Terre Haute Drug Trafficking Organization Dismantled
More Than a Dozen Defendants Arrested in Alleged Multi-State Menthamphetamine, Cocaine Ring
|U.S. Attorney’s Office March 26, 2013|
TERRE HAUTE—U.S. Attorney Joseph H. Hogsett announced this afternoon the arrests of 15 defendants in what is alleged to have been a significant methamphetamine and cocaine trafficking operation in the Wabash Valley. According to an indictment unsealed in federal court today, the drug trafficking was allegedly orchestrated from a state-run prison facility by Wesley Hammond, a convicted drug trafficker who is serving a life sentence for his role in another drug trafficking operation that was dismantled by federal law enforcement in 2010.
“If found guilty, these defendants will soon find out what Wesley Hammond has already learned once before,” Hogsett said. “It may be tomorrow, it may be next week or next month, but if you engage in organized crime in the Wabash Valley, you will wake up to what these defendants heard this morning—the sound of federal agents at your door.”
“The U.S. Attorney’s Office and our law enforcement partners are cracking down on drug activity in the Wabash Valley, and the penalties these defendants face should make clear how seriously federal law treats these crimes,” Hogsett added.
In July 2011, Wesley Hammond was sentenced to life imprisonment without parole for his leadership of a methamphetamine trafficking organization in the Terre Haute-area. In that case, Hammond had used smuggled cell phones to run the conspiracy’s daily operations from his state prison cell. At the time of his sentencing, Hammond was ordered to serve the remainder of his state prison term, at which point he would be transferred to a federal prison facility.
The indictment alleges that from at least December 2012, Hammond again began using a smuggled cell phone from his state prison cell to organize a drug trafficking ring in the Wabash Valley. This was facilitated by Ivan Vanburen, a California resident who allegedly served as Hammond’s source for drugs. After being contacted by Hammond, Vanburen would allegedly ship both methamphetamine and cocaine to Indiana-based distributers. Those distributers would then provide the drugs to local Terre Haute traffickers.
The indictment alleges that throughout the conspiracy, members of the organization would “front” the methamphetamine and cocaine to the local Terre Haute traffickers. This meant that the lower-level members would receive the drugs on consignment, with drug proceeds sent back up the distribution chain once sales were made. In at least one case, the indictment alleges that Hammond and others arranged for an individual to be “pistol whipped” for their debts to the drug trafficking organization.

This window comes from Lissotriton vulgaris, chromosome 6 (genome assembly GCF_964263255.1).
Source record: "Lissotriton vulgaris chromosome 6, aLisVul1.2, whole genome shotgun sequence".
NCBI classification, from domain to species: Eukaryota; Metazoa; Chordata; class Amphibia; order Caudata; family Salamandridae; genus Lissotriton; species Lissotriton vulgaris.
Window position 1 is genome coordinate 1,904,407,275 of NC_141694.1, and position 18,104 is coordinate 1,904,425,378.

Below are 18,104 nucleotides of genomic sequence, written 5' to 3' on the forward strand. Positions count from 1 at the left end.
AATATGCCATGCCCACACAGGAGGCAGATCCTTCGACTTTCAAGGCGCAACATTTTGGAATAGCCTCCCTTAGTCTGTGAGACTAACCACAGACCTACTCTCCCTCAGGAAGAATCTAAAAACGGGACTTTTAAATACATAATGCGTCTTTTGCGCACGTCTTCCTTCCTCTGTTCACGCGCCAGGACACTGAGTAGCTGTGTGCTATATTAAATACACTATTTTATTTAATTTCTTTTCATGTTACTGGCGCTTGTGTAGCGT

The defendants named in the indictment include:
- Wesley Hammond, a/k/a “Fe Fe,” age 42, incarcerated in Michigan City, Indiana
- Ivan Vanburen, age 48, of Corona, California
- Dewayne Perry, a/k/a “Snoopy,” age 40, of Terre Haute
- Kelley Kelly, age 49, of Terre Haute
- Calvin Brown, a/k/a “C-Murder,” age 34, of Terre Haute
- Roxanne Frakes, age 23, of Terre Haute
- Kelly Oxendine, age 45, of Terre Haute
- Ronald Roberts, a/k/a “June Bug,” age 47, of Terre Haute
- Shocka Hammond, age 24, of Terre Haute
- Ray Hashi Rivera, a/k/a “She Rock,” age 34, of Terre Haute
- Jordan Daniels, a/k/a “Little Homey,” age 19, of Terre Haute
- Anthony Nettles, a/k/a “AJ,” age 44, of Terre Haute
This investigation was the result of outstanding law enforcement work by the Federal Bureau of Investigation’s Safe Streets Task Force, the United States Marshals Service, the United States Postal Inspection Service, as well as agents from the Bureau of Alcohol, Tobacco, Firearms, and Explosives. Local partners included the Indiana State Police and members of the Vigo County Drug Task Force, which consists of representatives from both the Terre Haute Police Department and the Vigo County Sheriff’s Department.
According to Assistant U.S. Attorney Matthias D. Onderak, who is prosecuting the case for the government, all 15 defendants face a prison sentence of 10 years to life if they are found guilty. Onderak said that at least six of these defendants may face life imprisonment without the chance for parole due to their extensive criminal histories. Many of the defendants may also qualify for sentencing enhancements if found guilty, due to their “career offenders” status.
Informations, indictments, and criminal complaints are only a charge and are not evidence of guilt. A defendant is presumed innocent and is entitled to a fair trial at which the government must prove guilt beyond a reasonable doubt.